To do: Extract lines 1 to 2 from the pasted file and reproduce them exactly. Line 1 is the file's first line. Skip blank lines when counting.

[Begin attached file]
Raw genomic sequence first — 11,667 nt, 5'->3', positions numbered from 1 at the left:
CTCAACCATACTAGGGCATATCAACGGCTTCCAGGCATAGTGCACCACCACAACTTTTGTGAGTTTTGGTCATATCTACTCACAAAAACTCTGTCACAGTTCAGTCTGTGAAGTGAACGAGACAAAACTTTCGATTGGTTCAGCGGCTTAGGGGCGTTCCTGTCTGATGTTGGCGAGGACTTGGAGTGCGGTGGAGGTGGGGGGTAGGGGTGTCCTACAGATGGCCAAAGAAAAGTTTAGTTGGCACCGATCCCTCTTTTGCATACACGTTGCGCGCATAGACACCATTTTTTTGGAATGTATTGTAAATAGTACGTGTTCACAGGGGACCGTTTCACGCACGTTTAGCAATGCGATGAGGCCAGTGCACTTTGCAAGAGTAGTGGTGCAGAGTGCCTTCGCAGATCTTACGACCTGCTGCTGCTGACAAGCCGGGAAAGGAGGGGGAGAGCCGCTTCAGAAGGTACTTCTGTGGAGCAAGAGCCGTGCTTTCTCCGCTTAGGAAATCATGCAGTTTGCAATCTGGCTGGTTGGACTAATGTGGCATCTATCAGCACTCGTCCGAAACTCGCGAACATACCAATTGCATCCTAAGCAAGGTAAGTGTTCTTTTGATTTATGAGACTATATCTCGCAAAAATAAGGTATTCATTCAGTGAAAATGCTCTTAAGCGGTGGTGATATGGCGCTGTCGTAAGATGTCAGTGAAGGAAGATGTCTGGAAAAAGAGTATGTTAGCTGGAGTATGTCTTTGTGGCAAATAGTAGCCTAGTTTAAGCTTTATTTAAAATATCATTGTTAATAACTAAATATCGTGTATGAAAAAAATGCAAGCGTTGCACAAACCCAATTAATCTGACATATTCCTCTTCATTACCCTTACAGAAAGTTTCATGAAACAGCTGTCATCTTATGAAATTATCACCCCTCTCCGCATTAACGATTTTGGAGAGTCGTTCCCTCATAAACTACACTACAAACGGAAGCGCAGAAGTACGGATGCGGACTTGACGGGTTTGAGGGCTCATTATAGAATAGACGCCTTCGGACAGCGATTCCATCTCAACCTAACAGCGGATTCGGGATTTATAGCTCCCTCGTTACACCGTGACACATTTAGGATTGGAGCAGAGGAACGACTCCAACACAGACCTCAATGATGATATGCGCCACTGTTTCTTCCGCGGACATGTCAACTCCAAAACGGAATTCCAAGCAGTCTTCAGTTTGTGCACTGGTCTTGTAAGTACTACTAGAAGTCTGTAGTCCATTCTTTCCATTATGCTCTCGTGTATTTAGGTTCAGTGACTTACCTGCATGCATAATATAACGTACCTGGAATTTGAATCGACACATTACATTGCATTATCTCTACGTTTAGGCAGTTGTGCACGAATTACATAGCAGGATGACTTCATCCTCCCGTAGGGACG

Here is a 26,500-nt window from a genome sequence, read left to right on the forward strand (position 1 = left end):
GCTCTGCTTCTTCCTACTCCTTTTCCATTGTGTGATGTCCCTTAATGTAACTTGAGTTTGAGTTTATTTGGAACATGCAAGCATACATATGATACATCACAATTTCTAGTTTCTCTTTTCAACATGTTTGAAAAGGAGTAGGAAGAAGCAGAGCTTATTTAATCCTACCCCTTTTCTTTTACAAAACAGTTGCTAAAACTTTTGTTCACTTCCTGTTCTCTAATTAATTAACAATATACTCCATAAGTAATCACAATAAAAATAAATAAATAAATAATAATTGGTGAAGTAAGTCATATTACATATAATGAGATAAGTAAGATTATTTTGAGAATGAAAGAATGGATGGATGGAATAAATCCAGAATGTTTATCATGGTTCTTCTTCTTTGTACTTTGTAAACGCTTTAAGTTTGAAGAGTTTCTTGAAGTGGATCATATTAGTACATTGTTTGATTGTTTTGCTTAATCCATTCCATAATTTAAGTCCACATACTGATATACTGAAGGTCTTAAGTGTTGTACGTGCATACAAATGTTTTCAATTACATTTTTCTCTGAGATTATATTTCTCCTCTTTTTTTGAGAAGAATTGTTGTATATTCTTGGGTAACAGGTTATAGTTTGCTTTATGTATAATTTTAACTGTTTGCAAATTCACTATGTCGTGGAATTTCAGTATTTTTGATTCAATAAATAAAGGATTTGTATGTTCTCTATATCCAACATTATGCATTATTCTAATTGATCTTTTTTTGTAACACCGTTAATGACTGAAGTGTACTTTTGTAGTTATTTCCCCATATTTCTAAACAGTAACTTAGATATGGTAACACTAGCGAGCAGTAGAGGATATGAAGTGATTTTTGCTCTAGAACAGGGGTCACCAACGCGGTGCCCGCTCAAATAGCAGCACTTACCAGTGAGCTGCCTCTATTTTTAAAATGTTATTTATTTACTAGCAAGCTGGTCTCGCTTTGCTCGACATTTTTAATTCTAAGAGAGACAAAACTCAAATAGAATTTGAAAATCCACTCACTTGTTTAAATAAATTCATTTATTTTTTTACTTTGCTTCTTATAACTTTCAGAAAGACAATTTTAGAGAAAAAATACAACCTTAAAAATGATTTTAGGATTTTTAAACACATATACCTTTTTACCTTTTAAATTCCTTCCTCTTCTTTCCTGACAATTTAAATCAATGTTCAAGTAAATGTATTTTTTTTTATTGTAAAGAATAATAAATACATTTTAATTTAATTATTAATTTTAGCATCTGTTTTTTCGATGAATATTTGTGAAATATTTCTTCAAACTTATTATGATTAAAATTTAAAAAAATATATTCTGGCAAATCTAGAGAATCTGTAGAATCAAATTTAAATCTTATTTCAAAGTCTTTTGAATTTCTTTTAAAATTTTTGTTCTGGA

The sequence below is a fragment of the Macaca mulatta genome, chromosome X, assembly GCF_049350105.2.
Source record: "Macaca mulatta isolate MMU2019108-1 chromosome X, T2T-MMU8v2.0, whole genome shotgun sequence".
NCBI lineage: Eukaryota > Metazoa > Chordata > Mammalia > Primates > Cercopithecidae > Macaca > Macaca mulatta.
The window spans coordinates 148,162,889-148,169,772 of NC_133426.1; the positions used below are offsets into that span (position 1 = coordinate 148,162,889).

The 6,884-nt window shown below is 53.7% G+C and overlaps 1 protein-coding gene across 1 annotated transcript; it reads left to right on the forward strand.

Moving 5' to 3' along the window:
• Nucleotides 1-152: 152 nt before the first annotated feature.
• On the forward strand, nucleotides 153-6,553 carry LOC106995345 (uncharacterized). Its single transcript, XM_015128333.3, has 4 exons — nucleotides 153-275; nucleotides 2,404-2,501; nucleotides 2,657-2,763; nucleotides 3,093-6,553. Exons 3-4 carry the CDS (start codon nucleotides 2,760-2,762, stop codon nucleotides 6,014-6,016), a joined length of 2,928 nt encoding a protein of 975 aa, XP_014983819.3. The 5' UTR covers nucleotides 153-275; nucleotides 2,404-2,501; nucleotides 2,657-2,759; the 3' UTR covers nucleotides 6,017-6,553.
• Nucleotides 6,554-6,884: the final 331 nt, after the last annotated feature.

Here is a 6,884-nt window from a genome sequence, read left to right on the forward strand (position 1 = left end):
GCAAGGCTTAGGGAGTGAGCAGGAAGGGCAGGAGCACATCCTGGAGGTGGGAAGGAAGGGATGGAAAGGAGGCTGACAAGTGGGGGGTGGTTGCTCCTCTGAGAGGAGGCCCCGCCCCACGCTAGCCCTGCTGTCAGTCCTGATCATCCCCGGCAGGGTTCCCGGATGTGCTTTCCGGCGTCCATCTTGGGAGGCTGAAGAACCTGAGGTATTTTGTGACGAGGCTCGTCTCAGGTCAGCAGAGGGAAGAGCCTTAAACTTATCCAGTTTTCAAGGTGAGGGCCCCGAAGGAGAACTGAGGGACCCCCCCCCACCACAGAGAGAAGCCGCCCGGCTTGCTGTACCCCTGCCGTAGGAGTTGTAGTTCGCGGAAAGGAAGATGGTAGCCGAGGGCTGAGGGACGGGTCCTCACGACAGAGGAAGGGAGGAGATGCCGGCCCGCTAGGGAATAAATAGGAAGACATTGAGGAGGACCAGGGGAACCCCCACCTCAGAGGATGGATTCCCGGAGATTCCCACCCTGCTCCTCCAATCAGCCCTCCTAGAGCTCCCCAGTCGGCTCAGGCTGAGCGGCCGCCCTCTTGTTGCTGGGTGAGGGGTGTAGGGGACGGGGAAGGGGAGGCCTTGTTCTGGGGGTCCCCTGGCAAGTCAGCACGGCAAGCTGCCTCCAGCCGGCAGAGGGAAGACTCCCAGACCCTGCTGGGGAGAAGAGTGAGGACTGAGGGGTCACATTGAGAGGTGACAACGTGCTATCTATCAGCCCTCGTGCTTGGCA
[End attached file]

Raw genomic sequence first — 11,667 nt, 5'->3', positions numbered from 1 at the left:
CTCAACCATACTAGGGCATATCAACGGCTTCCAGGCATAGTGCACCACCACAACTTTTGTGAGTTTTGGTCATATCTACTCACAAAAACTCTGTCACAGTTCAGTCTGTGAAGTGAACGAGACAAAACTTTCGATTGGTTCAGCGGCTTAGGGGCGTTCCTGTCTGATGTTGGCGAGGACTTGGAGTGCGGTGGAGGTGGGGGGTAGGGGTGTCCTACAGATGGCCAAAGAAAAGTTTAGTTGGCACCGATCCCTCTTTTGCATACACGTTGCGCGCATAGACACCATTTTTTTGGAATGTATTGTAAATAGTACGTGTTCACAGGGGACCGTTTCACGCACGTTTAGCAATGCGATGAGGCCAGTGCACTTTGCAAGAGTAGTGGTGCAGAGTGCCTTCGCAGATCTTACGACCTGCTGCTGCTGACAAGCCGGGAAAGGAGGGGGAGAGCCGCTTCAGAAGGTACTTCTGTGGAGCAAGAGCCGTGCTTTCTCCGCTTAGGAAATCATGCAGTTTGCAATCTGGCTGGTTGGACTAATGTGGCATCTATCAGCACTCGTCCGAAACTCGCGAACATACCAATTGCATCCTAAGCAAGGTAAGTGTTCTTTTGATTTATGAGACTATATCTCGCAAAAATAAGGTATTCATTCAGTGAAAATGCTCTTAAGCGGTGGTGATATGGCGCTGTCGTAAGATGTCAGTGAAGGAAGATGTCTGGAAAAAGAGTATGTTAGCTGGAGTATGTCTTTGTGGCAAATAGTAGCCTAGTTTAAGCTTTATTTAAAATATCATTGTTAATAACTAAATATCGTGTATGAAAAAAATGCAAGCGTTGCACAAACCCAATTAATCTGACATATTCCTCTTCATTACCCTTACAGAAAGTTTCATGAAACAGCTGTCATCTTATGAAATTATCACCCCTCTCCGCATTAACGATTTTGGAGAGTCGTTCCCTCATAAACTACACTACAAACGGAAGCGCAGAAGTACGGATGCGGACTTGACGGGTTTGAGGGCTCATTATAGAATAGACGCCTTCGGACAGCGATTCCATCTCAACCTAACAGCGGATTCGGGATTTATAGCTCCCTCGTTACACCGTGACACATTTAGGATTGGAGCAGAGGAACGACTCCAACACAGACCTCAATGATGATATGCGCCACTGTTTCTTCCGCGGACATGTCAACTCCAAAACGGAATTCCAAGCAGTCTTCAGTTTGTGCACTGGTCTTGTAAGTACTACTAGAAGTCTGTAGTCCATTCTTTCCATTATGCTCTCGTGTATTTAGGTTCAGTGACTTACCTGCATGCATAATATAACGTACCTGGAATTTGAATCGACACATTACATTGCATTATCTCTACGTTTAGGCAGTTGTGCACGAATTACATAGCAGGATGACTTCATCCTCCCGTAGGGACG